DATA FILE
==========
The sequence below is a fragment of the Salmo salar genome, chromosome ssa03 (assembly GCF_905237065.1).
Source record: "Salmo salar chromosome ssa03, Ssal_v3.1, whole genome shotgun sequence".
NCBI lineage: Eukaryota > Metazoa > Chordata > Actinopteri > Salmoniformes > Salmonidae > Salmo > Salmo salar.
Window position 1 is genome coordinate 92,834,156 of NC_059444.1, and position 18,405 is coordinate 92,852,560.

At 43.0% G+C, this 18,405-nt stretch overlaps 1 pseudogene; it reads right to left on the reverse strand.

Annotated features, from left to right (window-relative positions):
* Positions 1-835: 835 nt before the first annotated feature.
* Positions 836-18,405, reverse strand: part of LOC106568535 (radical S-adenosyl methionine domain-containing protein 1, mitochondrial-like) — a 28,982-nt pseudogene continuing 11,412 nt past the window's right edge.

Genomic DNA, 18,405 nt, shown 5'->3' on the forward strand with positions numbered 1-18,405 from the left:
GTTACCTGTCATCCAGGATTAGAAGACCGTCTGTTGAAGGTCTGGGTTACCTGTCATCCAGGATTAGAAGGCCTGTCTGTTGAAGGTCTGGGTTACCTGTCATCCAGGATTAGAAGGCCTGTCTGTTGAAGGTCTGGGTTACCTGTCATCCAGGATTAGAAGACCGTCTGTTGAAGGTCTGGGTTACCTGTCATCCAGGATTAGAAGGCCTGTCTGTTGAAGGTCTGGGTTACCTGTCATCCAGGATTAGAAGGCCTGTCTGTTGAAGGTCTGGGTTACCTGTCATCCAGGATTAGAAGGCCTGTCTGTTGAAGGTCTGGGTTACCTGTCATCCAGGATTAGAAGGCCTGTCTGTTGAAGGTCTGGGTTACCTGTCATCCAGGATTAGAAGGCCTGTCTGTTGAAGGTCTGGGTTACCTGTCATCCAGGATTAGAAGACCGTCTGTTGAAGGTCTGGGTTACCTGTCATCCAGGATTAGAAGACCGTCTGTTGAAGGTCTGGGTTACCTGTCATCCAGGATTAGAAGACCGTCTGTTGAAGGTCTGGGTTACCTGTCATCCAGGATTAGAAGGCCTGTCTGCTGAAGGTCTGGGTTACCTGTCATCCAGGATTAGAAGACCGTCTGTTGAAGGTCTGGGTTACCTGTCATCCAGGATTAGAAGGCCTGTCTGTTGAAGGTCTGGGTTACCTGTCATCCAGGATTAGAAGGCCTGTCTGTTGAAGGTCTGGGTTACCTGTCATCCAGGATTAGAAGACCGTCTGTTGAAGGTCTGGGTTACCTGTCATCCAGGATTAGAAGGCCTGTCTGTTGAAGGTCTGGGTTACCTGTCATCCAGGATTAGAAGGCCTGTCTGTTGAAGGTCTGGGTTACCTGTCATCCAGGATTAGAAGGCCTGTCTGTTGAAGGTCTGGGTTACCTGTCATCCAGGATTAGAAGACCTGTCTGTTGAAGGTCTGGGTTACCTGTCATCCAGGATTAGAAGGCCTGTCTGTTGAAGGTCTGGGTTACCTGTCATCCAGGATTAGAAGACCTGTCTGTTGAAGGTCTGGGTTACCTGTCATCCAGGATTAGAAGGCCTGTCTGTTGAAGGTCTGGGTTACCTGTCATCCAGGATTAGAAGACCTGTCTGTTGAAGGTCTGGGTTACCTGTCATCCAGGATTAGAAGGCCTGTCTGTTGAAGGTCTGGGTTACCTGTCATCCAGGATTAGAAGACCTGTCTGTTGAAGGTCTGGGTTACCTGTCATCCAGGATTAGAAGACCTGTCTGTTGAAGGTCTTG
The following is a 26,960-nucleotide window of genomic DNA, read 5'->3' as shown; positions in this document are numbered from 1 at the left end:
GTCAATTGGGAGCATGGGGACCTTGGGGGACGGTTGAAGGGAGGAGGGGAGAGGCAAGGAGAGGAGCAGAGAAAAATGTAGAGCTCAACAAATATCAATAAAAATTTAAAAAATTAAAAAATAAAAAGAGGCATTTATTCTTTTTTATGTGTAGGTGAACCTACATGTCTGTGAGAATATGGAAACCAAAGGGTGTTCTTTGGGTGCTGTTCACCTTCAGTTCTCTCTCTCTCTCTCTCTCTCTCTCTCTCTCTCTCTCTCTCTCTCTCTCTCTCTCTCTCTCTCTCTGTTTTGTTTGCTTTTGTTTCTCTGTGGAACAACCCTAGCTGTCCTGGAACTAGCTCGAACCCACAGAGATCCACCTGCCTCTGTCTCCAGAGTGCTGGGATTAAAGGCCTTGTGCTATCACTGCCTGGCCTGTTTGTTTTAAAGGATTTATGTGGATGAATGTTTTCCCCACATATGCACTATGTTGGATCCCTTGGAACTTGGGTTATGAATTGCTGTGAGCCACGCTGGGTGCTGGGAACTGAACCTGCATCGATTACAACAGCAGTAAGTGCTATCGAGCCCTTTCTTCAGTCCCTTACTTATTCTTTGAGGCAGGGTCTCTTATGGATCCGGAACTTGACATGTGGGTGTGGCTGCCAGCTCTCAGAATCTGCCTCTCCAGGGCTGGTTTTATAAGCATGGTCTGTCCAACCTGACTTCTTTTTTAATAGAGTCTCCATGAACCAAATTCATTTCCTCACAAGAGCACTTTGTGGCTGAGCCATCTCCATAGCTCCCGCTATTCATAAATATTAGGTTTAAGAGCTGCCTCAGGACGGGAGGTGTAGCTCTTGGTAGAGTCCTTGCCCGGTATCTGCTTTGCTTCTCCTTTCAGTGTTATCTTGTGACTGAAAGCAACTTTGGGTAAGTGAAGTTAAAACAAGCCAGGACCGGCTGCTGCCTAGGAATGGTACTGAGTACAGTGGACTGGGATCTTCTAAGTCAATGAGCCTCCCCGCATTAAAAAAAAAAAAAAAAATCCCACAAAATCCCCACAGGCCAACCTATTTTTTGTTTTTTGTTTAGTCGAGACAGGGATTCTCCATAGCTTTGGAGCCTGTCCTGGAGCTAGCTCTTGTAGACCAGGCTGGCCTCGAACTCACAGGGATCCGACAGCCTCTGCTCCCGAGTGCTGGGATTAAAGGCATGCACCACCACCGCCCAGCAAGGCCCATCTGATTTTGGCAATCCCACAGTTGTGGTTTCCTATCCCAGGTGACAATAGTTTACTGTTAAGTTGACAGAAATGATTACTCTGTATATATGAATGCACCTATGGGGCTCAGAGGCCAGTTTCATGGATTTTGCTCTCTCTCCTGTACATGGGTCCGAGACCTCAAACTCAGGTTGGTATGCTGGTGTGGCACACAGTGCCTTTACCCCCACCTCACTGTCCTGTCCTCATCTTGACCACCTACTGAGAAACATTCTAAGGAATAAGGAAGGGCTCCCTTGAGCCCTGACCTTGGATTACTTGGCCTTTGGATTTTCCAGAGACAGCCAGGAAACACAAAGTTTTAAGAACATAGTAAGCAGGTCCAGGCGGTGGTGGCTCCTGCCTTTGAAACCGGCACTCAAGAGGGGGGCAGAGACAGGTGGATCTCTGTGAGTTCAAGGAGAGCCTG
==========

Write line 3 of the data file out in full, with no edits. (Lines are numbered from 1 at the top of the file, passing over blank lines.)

NCBI lineage: Eukaryota > Metazoa > Chordata > Actinopteri > Salmoniformes > Salmonidae > Salmo > Salmo salar.